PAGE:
On Communicating Notions of Change
Big ideas are tough going. They don’t occur to most people because abstracts are often unwelcome intrusions into practical, steady lives. The best ideas tend to flow into situations where rapid change is necessary, like business or medical science. Commerce is a hotbed of new ideas because profitability is never permanent – forcing change quite simply helps a company outpace the market. And medicine, tied closely to the business of drugs, patents and health management, also has the added burden of ethical concerns. Change must happen because it ensures profitability, saves lives, improves lives. That’s enough to get a lot of people thinking. But what about social problems that don’t seem as urgent? After the age of ideologies, how can big ideas make people think again?
Despite its promise to rectify social ills, Marxism failed because it couldn’t find a suitable form of government. Karl Marx’s profound insights into political economy became ruthless dogma in the hands of state communism, a beast that he and Friedrich Engels failed to envision when describing post-revolutionary governance in their Communist Manifesto. So we have capitalism, which is less an ideology than an assumption – a belief that the market works and everything in it will find a good and proper place, as long as governments don’t overly interfere.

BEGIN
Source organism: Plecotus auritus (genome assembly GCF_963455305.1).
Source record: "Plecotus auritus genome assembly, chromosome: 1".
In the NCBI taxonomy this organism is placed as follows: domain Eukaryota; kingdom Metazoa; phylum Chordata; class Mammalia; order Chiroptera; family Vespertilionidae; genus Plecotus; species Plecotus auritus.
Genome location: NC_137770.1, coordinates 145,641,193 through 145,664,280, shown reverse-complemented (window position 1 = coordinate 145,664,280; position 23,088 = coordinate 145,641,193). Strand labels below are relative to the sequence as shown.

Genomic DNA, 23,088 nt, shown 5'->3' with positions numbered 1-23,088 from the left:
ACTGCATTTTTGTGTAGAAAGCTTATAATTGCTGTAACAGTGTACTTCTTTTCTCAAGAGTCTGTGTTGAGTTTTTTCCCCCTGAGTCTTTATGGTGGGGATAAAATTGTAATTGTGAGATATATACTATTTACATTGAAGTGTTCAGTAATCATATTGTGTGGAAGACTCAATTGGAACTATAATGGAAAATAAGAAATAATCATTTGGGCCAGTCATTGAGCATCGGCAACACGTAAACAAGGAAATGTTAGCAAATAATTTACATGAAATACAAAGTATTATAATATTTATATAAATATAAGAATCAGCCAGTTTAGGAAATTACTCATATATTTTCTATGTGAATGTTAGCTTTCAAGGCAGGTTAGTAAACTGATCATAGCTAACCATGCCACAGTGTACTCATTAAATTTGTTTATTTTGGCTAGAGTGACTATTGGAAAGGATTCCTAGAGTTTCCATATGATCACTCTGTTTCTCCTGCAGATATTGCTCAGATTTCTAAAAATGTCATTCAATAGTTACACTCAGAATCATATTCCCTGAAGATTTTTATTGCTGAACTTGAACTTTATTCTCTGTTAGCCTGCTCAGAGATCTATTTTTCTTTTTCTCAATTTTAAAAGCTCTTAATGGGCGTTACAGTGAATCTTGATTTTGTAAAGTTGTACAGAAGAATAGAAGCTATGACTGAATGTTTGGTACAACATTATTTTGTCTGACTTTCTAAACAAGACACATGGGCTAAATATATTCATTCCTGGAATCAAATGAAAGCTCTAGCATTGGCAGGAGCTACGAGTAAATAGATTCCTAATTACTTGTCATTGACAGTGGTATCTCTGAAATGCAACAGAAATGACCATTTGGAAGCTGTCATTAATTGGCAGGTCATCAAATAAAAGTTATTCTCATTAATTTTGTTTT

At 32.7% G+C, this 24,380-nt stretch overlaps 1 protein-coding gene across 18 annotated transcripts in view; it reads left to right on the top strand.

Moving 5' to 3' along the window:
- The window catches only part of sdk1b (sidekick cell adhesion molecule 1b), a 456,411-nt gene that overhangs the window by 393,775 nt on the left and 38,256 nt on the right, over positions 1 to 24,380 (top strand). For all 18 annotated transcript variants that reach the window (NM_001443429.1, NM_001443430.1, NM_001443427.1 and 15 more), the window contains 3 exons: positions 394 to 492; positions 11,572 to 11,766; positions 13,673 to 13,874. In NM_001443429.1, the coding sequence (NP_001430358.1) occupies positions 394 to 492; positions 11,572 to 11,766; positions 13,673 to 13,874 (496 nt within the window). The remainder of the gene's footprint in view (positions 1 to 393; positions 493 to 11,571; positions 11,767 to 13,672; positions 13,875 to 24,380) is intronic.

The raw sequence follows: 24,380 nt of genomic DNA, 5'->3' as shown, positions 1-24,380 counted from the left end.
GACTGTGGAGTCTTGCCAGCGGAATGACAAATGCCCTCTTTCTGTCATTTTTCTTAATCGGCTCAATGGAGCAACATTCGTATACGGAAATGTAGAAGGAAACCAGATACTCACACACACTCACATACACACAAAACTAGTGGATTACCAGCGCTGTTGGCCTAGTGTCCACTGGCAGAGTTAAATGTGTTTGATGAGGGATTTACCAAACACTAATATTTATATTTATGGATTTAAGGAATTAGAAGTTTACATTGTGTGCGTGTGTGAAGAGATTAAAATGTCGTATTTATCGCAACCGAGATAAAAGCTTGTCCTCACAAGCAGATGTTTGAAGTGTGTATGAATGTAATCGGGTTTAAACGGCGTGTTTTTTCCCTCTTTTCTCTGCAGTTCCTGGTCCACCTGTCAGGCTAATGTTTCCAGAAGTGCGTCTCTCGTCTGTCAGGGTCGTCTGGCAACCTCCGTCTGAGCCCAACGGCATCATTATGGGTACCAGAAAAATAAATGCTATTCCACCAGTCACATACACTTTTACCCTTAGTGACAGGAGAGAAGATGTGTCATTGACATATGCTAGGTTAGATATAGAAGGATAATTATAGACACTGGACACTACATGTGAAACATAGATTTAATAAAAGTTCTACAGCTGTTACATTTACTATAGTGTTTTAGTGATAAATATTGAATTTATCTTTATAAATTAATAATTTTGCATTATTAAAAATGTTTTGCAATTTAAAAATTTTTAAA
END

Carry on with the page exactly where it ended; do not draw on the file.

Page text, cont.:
That might sound naïve, but we should never forget that the market isn’t a thing, much less a thing manipulated by all-powerful corporations or scheming individuals. Sure, there’s manipulation, but it’s of people. The market is a self-regulating social framework – a network of people interacting with other people. Paul Seabright describes it as the meeting place of strangers in pursuit of self-interest, which is not all that different from how I described the importance of familiar strangers to communities in a recent post. And even in its most negative manifestations, this market – our mega-community – can tell us something about the social language of ideas.